Published on February 6th, 2019 | by TLV News0
Documentary Film About South Carolina Politician and CNN Commentator Bakari Sellers to Make Mississippi Premiere at Oxford Film Festival
Film Screens Saturday, February 9 at 9:30 am, Malco Screen 1
What does it mean to be young, black, and a Democrat in the American South?
While I Breathe, I Hope, a documentary film about South Carolina politician and CNN commentator Bakari Sellers, will make its Mississippi
premier at the Oxford Film Festival with a screening on Saturday, February 9.
Titled after the South Carolina state motto (“Sum spiro spero”), the film follows Sellers on his historic 2014 campaign to become South Carolina’s first African-American lieutenant governor elected in over a century and through incidents such as the Charleston Massacre and removal of the Confederate flag.
Through these experiences, the film sheds light on what it means to be young, black, and a Democrat in the American South and deals with the challenges of race that still permeate much of the region and American politics as a whole.
The Oxford screening will be a part of the festival’s documentary feature
competition category and is recommended for audiences 13 years old and up. While I Breathe, I Hope is produced and directed by South Carolina native Emily Harrold. Additional Executive Producers include Jedd Canty, Karen Kinney, Charlamagne Tha God, and Marco Williams. Producers include Lauren Franklin, Diane Robertson, and Xuan Vu.
In 2014, Bakari Sellers—one of the youngest sitting members of the South Carolina House of Representatives—campaigns to be the first African American elected to statewide office since the 1870s. He runs for Lieutenant Governor, the second highest office in the state. The son of Cleveland Sellers, a prominent 1960s Civil Rights activist who was a leading member of SNCC, Bakari understands the difficult race relations in the American South.
He says, “Our race is not about what South Carolina was, it’s not about what South Carolina is, but it’s about what South Carolina can be.” But as a Democrat in a red state, Bakari has a tough race ahead. News media consistently place Bakari behind his Republican opponent, Henry McMaster. Moreover, South Carolinians have not elected a Democrat to state office since 2006. Bakari doesn’t help his electability among white voters when he makes removing the Confederate Flag part of his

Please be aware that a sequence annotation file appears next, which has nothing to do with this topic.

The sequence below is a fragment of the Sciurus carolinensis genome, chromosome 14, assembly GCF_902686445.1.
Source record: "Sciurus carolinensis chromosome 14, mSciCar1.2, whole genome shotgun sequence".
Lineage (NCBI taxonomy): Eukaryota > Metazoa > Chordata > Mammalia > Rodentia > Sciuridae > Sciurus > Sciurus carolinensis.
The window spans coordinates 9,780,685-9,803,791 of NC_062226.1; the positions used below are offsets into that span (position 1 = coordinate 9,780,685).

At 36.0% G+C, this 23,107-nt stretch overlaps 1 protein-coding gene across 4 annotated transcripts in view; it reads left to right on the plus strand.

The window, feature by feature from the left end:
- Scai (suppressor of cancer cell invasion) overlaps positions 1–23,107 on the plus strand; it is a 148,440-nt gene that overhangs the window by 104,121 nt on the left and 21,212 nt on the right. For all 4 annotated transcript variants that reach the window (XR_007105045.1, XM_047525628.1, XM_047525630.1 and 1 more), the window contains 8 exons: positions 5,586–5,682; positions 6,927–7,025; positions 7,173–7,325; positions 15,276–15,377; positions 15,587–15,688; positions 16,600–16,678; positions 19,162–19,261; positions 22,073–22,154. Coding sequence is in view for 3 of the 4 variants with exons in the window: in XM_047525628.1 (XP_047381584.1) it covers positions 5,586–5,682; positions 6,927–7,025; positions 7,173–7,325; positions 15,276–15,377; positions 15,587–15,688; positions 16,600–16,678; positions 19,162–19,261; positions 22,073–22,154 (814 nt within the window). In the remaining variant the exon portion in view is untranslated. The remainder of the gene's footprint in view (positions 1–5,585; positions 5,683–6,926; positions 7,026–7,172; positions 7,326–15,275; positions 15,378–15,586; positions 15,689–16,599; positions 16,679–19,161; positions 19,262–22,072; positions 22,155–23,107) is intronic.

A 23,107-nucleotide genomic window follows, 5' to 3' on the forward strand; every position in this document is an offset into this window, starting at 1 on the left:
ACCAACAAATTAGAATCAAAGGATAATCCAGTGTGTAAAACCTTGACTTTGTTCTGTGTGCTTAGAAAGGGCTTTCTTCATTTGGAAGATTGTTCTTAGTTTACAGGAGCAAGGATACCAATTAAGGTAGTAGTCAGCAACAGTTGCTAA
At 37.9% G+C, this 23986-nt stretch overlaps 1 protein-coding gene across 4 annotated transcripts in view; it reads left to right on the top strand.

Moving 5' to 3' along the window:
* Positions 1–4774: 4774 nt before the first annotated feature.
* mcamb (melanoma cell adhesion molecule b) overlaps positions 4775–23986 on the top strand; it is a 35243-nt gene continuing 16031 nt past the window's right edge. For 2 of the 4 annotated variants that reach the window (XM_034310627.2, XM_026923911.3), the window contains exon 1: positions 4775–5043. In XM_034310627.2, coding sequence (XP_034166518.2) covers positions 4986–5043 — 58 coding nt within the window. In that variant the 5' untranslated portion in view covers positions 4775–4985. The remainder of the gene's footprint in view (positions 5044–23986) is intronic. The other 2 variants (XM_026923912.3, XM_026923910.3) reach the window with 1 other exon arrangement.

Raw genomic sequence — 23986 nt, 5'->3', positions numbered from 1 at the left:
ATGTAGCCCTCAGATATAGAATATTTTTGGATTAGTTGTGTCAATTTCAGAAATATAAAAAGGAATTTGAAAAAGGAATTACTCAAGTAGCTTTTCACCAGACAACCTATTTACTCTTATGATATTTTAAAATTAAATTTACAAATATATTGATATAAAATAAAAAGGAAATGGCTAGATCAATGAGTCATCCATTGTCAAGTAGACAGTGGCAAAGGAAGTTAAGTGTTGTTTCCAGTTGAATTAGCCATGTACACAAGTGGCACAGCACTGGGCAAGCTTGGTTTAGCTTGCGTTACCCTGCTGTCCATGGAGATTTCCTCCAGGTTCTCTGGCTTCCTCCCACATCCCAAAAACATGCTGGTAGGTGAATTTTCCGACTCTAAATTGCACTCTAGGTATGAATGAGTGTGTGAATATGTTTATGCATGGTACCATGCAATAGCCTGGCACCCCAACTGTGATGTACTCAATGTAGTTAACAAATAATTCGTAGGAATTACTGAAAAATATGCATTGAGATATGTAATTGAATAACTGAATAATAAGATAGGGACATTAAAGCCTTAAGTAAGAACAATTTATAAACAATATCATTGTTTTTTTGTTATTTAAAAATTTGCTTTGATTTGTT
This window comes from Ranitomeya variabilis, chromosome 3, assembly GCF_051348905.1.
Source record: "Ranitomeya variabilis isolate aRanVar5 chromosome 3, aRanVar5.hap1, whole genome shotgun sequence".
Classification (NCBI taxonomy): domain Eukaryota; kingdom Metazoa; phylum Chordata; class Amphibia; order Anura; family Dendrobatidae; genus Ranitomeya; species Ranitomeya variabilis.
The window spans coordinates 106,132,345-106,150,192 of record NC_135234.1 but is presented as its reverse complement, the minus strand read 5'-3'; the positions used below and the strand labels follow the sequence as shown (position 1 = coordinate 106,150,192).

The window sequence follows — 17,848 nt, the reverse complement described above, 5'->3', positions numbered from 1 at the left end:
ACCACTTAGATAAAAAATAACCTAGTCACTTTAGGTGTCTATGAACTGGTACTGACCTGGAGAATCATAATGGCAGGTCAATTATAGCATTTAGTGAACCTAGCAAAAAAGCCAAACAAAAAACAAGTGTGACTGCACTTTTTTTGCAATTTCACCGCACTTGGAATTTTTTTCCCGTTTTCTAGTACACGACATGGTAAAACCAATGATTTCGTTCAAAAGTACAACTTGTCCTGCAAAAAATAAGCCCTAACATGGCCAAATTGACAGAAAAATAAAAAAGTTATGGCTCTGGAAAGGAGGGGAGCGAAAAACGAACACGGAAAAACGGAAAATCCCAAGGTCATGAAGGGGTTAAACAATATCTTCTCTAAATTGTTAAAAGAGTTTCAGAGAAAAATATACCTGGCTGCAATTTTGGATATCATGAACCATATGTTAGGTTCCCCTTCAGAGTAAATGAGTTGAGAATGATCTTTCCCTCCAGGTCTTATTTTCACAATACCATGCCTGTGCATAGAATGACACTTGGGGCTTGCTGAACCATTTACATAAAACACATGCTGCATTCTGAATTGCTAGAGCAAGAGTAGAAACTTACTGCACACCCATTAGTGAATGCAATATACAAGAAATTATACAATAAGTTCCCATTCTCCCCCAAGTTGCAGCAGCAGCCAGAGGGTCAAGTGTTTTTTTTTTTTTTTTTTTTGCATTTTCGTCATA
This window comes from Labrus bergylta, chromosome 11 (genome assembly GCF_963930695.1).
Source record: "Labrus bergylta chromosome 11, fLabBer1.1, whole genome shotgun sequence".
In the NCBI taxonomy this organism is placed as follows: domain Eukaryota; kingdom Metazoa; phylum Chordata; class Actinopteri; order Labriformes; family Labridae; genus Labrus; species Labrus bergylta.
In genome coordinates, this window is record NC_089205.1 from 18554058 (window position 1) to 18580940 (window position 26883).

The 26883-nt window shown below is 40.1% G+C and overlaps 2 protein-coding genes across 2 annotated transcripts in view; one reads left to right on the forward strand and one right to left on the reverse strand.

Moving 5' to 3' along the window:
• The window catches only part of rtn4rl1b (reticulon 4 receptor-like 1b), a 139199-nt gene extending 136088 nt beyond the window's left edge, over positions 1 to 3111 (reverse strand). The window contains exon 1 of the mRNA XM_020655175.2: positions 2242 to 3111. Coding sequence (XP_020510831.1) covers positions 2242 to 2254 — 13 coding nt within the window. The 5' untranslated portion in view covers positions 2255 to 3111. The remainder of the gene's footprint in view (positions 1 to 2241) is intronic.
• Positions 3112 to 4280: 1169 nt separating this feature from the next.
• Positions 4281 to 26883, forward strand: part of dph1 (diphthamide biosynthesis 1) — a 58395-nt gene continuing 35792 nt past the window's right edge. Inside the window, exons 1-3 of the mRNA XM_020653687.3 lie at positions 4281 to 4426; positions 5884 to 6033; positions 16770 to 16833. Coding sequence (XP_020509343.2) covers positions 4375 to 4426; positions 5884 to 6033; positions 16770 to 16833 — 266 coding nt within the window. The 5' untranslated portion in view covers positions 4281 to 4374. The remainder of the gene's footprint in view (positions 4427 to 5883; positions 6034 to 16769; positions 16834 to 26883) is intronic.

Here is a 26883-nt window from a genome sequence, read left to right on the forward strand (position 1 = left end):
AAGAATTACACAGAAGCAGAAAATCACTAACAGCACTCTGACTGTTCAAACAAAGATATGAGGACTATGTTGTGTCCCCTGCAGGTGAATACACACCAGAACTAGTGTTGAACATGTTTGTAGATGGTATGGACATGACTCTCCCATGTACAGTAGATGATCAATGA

campaign platform. But he refuses to give up. “I can’t win if I don’t run,” he states. But, in the end it seems South Carolina isn’t ready for the kind of change Bakari wants to bring to his state.
Just months after the election, racially motivated shootings in Charleston in June of 2015 throw Bakari back into the spotlight. As he struggles to deal with the brutal death of his friend Clementa Pinckney, he finds thousands of faces turn to him for leadership. Bakari rises as a spokesperson for the community while also trying to unravel and understand the strained race
relations of his beloved state. As the Confederate Flag drops from the State House grounds, he is on national television explaining the momentous nature of this event.
In one of the most significant moments of his life, Bakari addresses the Democratic National Convention in Philadelphia. He brings audiences to their feet as he proclaims “Stand up for progress. Stand up for justice. And stand up if you know like I know that we’re stronger together!”
Bakari Sellers is from Denmark, South Carolina. He is the son of prominent Civil Rights Activist Cleveland Sellers, who was active in the 1960s Civil Rights movement and was a leader of the Student Nonviolent Coordinating Committee. In 2006, Bakari became the youngest Black elected official in the Country when he was elected to the South Carolina House of Representatives. He served in the South Carolina House for eight years. Bakari is a graduate of Morehouse College and the University of South Carolina School of Law. He is a practicing attorney at Strom Law Firm.
In 2015, he joined CNN as a political commentator. He frequently appears on State of the Union, CNN Tonight, and Anderson Cooper 360°. He was named TIME Magazine’s 40 Under 40 in 2010 as well as 2014, and in 2015 he joined “The Root 100” list of the nation’s most influential African-Americans.